It is sometimes argued that what we should curb our greenhouse gas (GHG) emissions because the adverse effects of a warming climate will violate the rights of future people to, e.g., life, health and subsistence. If that were the case, it would not only be kind and prudent of us to “go green” but required.
But what does it mean to harm the rights of those who don’t even exist yet and what exactly are our responsibilities given that the causal pathways of climate change are often hidden from us.
Let’s think about the first problem: Future people do not exist yet, so how can they have rights? Having a right means having a right (not) to be treated in certain way by someone. For example, if you own a car, other people have a duty not to use it without your permission.
This cannot easily be transferred to the intergenerational context. Since future people do, by definition, not exist yet, we cannot know whether they would be willing to waive any of their rights. That’s important, because in the absence of consent we may need to honor all of their rights simultaneously and that might turn out to be impossible. Also, future people can’t take us to court, because we will be long gone when they live. Finally, what exactly do future people have a right to? A sufficient standard of living? A standard of living comparable to ours? Or one even above that?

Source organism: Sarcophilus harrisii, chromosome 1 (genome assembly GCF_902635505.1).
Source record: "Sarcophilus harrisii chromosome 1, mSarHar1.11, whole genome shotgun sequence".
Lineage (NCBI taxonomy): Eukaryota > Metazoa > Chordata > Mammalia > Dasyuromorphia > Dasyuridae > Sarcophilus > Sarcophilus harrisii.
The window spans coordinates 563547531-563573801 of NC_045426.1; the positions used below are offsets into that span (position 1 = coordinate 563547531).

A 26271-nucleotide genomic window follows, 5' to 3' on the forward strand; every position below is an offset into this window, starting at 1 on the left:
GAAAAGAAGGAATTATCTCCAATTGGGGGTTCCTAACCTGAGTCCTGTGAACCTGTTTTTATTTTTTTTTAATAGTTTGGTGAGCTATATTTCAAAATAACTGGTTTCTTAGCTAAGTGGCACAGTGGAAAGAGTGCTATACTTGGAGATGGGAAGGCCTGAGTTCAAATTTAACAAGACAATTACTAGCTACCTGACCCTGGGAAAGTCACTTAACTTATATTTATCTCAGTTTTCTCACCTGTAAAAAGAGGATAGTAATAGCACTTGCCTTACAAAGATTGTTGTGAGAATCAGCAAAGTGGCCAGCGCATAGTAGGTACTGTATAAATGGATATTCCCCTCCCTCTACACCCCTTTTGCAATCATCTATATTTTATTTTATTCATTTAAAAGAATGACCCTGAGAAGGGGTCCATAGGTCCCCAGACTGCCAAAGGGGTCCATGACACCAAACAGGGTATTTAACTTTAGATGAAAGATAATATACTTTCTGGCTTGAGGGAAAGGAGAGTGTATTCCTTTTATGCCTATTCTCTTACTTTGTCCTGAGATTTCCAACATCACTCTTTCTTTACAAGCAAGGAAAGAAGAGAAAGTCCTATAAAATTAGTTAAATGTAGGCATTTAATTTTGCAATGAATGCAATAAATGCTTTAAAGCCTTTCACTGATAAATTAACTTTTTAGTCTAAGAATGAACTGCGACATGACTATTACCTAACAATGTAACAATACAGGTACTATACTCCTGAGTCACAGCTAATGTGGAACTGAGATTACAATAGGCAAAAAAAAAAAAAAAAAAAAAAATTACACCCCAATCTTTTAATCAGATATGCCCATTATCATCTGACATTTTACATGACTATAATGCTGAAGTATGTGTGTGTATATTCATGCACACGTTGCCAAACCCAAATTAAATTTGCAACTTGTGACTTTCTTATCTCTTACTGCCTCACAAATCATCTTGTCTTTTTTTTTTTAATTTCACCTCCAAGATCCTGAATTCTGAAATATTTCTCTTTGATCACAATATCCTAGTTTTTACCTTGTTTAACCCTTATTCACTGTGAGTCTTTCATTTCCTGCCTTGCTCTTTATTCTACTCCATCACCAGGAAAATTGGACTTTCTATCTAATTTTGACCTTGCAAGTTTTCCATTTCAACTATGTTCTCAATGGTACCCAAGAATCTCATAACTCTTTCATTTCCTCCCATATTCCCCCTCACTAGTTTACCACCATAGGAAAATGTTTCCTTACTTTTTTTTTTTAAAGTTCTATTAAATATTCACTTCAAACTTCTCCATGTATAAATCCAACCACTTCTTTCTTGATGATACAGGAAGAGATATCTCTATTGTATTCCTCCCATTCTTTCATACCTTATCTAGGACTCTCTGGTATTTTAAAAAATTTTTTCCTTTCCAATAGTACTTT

The second problem concerns the uncertainty with regard to the effects of our GHG emissions on their rights. First, we don’t know exactly how the climate will change and we don’t know what regions will be affected in what ways, but we know that there are risks. Second, combating climate change comes at a cost, and thus the risks to the future have to be compared against the certain costs to the present. It is unclear how the risk of a rights violation should be weighed against a rights violation, especially if the right is important, but the risk that it will be violated is very small.
This last problem is what I am concerned with in my own research. I will expand on it in a future blogpost and present some ideas about novel ways to conceptualize rights fit for a world marked by uncertainty and intergenerational interaction.
Photo from US National Oceanic and Atmospheric Administration – www.noaa.gov, Public Domain.